|Edge||plain, lettered "Hong Kong Five Dollars" in English and Chinese|
|Years of minting||1976, 78-79 (Decagon) 1980-90, 1993, 1995, 1997-98, 2012-13|
|Design||5 with value in English and Chinese|
The five dollar coin is the second-highest denomination coin of the Hong Kong dollar. It replaced the five dollar banknotes in 1976.
It was first issued as a 10-sided coin in 1976, under British rule. The coin was also made of copper-nickel but weighed 10.76 grams, was 31 mm in diameter and 2.08 mm thick. The obverse featured Arnold Machin's portrait of Queen Elizabeth II and the inscription Queen Elizabeth II. Its reverse featured a crowned British lion and the year of minting, as well as the country's name and the coin's denomination in both English and Chinese.
In 1980 the current round coin was issued, being slightly smaller and heavier. This coin replaced the lion on the reverse with a number five, but retained Machin's portrait. In 1985, the portrait of the Queen was changed to the one by Raphael Maklouf, introduced to British coins in the same year.
In 1993 the image of the Queen on the obverse was replaced by a Bauhinia flower. Since that year the flower features on all of Hong Kong's coins in circulation. The name of the country in both English and Chinese has been moved onto the obverse.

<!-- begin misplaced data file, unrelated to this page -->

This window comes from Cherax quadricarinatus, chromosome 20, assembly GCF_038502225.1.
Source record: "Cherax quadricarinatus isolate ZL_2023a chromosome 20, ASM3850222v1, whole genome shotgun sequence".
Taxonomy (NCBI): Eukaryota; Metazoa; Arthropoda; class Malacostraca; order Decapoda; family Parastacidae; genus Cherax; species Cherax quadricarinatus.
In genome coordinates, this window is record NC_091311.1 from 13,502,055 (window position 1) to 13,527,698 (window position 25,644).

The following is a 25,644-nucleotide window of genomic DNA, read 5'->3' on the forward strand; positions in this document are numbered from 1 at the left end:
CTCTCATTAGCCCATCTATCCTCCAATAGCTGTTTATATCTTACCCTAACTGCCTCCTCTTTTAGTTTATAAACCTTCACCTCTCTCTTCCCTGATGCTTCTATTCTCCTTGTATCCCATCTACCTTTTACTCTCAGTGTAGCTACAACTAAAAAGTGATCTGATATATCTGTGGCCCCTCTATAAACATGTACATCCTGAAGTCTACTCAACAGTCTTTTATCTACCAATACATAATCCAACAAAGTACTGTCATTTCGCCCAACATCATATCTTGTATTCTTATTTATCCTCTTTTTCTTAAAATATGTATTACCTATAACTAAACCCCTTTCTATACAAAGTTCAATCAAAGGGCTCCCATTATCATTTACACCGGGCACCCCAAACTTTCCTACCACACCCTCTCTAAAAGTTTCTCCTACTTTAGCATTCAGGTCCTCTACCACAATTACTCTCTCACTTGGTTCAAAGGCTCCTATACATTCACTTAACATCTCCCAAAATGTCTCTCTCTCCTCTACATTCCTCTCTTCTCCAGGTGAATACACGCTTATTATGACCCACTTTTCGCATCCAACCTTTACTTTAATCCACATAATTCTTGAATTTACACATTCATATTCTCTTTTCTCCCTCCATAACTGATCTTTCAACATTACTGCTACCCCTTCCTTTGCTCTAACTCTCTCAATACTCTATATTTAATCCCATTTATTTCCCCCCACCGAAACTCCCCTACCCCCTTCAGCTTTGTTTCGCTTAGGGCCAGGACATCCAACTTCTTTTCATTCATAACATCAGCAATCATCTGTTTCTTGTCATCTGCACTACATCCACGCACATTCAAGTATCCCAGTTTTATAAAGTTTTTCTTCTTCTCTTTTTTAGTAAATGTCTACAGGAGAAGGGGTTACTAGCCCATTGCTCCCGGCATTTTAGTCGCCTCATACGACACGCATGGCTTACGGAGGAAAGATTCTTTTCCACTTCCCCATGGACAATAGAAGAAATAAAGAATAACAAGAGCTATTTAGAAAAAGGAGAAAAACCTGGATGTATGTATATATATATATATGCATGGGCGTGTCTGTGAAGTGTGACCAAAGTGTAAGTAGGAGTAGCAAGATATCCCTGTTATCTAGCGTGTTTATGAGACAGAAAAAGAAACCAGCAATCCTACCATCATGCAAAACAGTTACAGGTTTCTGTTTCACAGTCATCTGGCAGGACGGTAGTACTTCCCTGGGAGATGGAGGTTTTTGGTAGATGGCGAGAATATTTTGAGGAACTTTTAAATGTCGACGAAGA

A commemorative issue was released in 1997 to commemorate the handing back of Hong Kong to China from the United Kingdom. It had five bats of happiness on the reverse, surrounding the shou character of longevity. The date was split on each side of the character and the denomination moved to the top.
|1988||16,000,000 circulation. 20,000 proof.|
|1989||37,000,000 (10,040,000 issued)|
|1990||Unknown but never issued.|
|1997||Shou character commemorative. Unknown circulating. 97,000 proof.|
|/// = has not been minted, ??? = unknown yet, --- = only minted for sets|
Hong Kong five-dollar note
| Hong Kong five-dollar coin